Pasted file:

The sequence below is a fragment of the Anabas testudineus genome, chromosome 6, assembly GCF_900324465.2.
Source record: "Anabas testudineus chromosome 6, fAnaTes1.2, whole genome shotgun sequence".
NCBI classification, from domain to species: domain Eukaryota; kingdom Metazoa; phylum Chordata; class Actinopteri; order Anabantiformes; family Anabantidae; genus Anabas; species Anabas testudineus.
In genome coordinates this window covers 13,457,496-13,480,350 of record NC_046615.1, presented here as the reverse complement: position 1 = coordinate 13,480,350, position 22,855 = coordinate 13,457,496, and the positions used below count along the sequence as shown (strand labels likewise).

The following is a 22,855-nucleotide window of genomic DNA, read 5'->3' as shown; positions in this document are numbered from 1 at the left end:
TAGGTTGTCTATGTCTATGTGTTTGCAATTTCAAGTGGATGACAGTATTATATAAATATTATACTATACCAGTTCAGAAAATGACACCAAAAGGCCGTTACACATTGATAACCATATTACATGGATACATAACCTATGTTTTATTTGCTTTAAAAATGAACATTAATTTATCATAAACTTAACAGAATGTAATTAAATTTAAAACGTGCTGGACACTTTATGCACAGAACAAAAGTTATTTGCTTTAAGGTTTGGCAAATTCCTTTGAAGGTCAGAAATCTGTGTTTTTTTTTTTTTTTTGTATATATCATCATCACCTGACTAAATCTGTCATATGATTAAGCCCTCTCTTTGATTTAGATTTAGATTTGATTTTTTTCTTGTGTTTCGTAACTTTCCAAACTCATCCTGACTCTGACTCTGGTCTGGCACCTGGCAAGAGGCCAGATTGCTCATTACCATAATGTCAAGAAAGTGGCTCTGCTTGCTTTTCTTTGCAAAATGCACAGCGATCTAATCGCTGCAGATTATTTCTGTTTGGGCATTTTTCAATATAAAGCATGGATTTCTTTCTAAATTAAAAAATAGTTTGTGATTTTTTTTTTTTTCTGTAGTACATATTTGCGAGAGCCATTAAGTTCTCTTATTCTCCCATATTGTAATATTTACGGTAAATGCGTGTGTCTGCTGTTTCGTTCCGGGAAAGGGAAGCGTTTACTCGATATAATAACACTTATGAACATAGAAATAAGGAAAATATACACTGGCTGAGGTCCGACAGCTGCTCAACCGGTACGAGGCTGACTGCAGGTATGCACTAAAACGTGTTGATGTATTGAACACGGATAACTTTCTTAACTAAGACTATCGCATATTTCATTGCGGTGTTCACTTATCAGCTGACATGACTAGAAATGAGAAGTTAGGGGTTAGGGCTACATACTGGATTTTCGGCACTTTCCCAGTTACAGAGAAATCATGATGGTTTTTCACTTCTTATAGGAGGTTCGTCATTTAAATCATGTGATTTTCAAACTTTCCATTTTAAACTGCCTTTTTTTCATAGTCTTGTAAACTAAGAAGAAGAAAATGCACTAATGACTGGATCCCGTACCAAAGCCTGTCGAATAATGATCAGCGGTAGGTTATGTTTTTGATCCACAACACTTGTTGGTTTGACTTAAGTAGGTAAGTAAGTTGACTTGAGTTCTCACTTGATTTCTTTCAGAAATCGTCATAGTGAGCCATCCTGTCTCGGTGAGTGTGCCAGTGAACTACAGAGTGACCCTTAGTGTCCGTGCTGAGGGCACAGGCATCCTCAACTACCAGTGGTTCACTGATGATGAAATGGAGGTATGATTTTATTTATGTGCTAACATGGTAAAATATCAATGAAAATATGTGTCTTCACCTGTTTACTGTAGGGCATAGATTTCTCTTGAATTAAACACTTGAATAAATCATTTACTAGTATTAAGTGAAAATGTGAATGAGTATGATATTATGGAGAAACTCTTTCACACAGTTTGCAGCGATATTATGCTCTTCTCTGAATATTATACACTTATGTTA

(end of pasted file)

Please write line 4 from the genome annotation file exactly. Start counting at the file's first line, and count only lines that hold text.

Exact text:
In genome coordinates this window covers 13,457,496-13,480,350 of record NC_046615.1, presented here as the reverse complement: position 1 = coordinate 13,480,350, position 22,855 = coordinate 13,457,496, and the positions used below count along the sequence as shown (strand labels likewise).